Feeding my daughter completely changed my relationship with food (and my body)

Rachel McRady

THE WASHINGTON POST – When I was admitted to the hospital, a midwife handed me a cornflower blue blanket. It was the first of March in London, and my backless gown wasn’t doing the trick. As my husband, Caleb, draped it over my shoulders, he declared, “That’s a stunning colour on you! No, really!” It’s a phrase he would repeat throughout my 19-hour labour, eliciting exaggerated eye rolls from me before the pain got so bad that rolling my eyes took more energy than I could manage.

After our daughter, Iona, was born, Caleb plucked the blanket that had gotten me through those severe, all-in-my-back contractions and stuffed it clandestinely into our hospital bag. “You just look so good in it!” he insisted.

“You’re weird,” I replied, secretly cherishing the compliment, thrilled he still seemed attracted to me after what he had just witnessed.

Blanket hidden in our bag, we were transferred to a communal room, and I began trying to nurse Iona. After losing more blood than normal during delivery, I tried desperately to get my screaming little girl to latch in a cramped cubicle sectioned off by curtains with seven other families just feet away. A brusque midwife informed me I was “starving” my child and ordered Caleb to go buy formula immediately. Nerves frayed, we both choked back tired sobs as we asked questions to prove we hadn’t failed as parents in the first day. When Caleb returned, the midwife snatched the bottle and shoved it into Iona’s mouth. My body had failed her.

That first week, I navigated the gruelling process of trying to nurse under the constant fear of failure. The blue blanket stayed in the living room of our small London flat when we brought Iona home. It sat there as a reminder of my husband’s compliment, cheering me as I sat shirtless with savoy cabbage leaves on my breasts because I had read they help ease the tenderness of milk coming in. I had deep purple stretch marks and an inner tube of fat around my middle. I was surprised by how little I cared.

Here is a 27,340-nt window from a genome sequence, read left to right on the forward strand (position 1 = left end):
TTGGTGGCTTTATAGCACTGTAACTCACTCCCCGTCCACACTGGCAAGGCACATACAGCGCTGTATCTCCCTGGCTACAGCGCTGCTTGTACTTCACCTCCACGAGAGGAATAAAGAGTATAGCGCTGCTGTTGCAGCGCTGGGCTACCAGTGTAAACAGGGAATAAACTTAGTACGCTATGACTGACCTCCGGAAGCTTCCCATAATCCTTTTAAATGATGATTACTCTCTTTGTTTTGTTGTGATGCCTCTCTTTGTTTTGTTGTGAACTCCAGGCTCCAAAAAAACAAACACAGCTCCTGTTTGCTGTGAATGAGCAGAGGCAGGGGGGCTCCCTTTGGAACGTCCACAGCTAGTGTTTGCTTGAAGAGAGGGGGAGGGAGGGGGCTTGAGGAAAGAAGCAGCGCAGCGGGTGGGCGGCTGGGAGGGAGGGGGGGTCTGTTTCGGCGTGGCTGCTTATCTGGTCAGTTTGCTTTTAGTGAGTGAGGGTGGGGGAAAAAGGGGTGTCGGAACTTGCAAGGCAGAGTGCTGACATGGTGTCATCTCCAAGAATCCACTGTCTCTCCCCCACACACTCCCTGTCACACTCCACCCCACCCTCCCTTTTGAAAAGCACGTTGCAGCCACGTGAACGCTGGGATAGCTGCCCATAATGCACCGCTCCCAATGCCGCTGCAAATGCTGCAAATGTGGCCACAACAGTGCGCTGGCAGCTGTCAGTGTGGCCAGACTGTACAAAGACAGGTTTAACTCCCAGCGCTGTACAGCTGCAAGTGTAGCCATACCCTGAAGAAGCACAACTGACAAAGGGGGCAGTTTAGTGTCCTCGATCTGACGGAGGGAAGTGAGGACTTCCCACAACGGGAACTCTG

Since adolescence, I had been self-conscious of my body, comparing myself with skinnier friends in photos, trying a variety of extreme diets and constantly seeking positive attention from family members who commented on the slightest weight fluctuation. I weighed myself daily, logging each tenth of a pound obsessively. Now, I was the heaviest I had ever been without a baby in my belly, and I barely even looked in the mirror.

My self-worth was no longer defined by how much weight I was losing; it was defined by how much Iona was gaining. I tried the “rugby” hold, the cross-body and lying-down nursing positions. I worked with a breast-feeding specialist who suggested I tie a scarf under my breast and around my shoulder to hoist it up and offer easier access. Before, I had been self-conscious of Caleb being there when I breast-fed; now, I was asking him to film as midwives positioned me for a good latch, watching the footage back like a high school football coach preparing for a championship. The first time we had a truly successful feed, I proudly snapped a photo of Iona passed out, tummy full. It’s the one moment of genuine happiness I remember from that first week at home. When I wasn’t nursing, burping or changing diapers, I was pumping five times a day, first filling our fridge with milk before packing the freezer until we ran out of space.